HL Deb 03 May 1951 vol 171 cc697-701

4.10 p.m.

Order of the Day for the Second Reading read.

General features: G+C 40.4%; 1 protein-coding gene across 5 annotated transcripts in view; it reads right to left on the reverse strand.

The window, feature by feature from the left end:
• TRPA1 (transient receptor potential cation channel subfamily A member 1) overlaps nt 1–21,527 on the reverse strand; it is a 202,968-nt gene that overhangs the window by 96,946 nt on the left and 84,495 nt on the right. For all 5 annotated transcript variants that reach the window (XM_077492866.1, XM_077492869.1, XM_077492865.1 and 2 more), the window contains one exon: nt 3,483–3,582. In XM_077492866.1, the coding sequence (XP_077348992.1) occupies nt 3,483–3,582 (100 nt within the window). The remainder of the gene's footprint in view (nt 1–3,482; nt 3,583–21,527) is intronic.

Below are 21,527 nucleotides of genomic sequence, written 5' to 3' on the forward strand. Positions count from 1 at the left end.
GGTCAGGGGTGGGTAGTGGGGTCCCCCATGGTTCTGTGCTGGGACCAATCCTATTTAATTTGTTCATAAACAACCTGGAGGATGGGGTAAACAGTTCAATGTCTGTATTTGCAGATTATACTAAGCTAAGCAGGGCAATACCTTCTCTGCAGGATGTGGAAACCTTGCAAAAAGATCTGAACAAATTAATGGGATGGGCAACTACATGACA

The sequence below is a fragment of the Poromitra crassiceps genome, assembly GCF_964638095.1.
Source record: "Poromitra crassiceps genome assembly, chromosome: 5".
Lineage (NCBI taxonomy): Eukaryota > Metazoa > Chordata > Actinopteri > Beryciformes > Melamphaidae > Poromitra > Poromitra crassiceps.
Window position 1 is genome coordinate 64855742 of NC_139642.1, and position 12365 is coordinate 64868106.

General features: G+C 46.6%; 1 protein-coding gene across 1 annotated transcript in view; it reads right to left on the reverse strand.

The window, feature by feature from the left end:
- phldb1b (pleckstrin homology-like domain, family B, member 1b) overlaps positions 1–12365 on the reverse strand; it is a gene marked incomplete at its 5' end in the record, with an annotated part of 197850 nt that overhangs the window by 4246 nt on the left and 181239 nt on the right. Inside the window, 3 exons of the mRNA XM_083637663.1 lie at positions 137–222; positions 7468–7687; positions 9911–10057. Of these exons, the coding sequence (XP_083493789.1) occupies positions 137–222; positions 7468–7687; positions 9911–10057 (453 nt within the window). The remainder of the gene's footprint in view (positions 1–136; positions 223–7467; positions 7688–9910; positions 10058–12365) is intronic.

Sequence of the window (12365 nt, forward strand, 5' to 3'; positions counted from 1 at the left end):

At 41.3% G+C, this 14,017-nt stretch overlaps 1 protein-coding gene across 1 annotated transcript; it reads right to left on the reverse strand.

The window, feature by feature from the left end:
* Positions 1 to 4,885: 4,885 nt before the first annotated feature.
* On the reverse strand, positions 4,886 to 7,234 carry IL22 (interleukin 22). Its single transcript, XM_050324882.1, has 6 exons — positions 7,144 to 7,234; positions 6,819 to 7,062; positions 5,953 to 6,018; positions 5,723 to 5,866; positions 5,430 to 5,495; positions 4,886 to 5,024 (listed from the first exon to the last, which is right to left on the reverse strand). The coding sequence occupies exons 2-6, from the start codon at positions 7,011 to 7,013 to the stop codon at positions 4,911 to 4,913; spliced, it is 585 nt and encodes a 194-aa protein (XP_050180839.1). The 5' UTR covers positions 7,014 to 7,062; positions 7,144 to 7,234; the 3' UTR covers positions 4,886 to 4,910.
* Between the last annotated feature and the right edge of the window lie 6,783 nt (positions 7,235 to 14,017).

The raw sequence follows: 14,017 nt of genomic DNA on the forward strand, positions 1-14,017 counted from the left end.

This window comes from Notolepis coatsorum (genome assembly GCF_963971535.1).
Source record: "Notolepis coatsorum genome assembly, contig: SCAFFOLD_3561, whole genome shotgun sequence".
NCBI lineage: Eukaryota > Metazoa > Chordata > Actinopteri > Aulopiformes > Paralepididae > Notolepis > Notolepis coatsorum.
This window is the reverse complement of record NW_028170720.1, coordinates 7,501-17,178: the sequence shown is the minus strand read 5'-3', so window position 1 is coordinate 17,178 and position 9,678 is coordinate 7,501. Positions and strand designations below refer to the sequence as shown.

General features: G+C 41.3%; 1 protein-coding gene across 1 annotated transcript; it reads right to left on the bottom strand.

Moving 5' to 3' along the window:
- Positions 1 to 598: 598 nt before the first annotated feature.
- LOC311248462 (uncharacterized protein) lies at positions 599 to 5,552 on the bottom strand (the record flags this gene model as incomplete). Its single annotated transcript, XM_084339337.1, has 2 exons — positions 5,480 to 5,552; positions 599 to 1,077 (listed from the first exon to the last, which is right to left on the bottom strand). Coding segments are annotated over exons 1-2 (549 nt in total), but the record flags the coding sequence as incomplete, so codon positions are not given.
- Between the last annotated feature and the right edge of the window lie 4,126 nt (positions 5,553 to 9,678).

My Lords, this is a very small Bill and it will require only a short speech to make its contents known to your Lordships so that a Second Reading may be given. The Fire Services Act of 1947 transferred the National Fire Service from the Government back to the local authorities. Since the change has taken place, it can be said that the high standards of national efficiency achieved have been worthily upheld by the local authorities, their officers and the members of their fire brigades. The general administrative provisions of the Act, too, have worked extremely well, but, unfortunately, an amending Bill is now required because of the drafting of two sections in particular —namely, Sections 26 and 27. The more important Amendments that will be worked into the Act of 1947 relate to Section 27, and they refer to the scheme of superannuation provided by that measure for firemen who are engaged in fighting fires.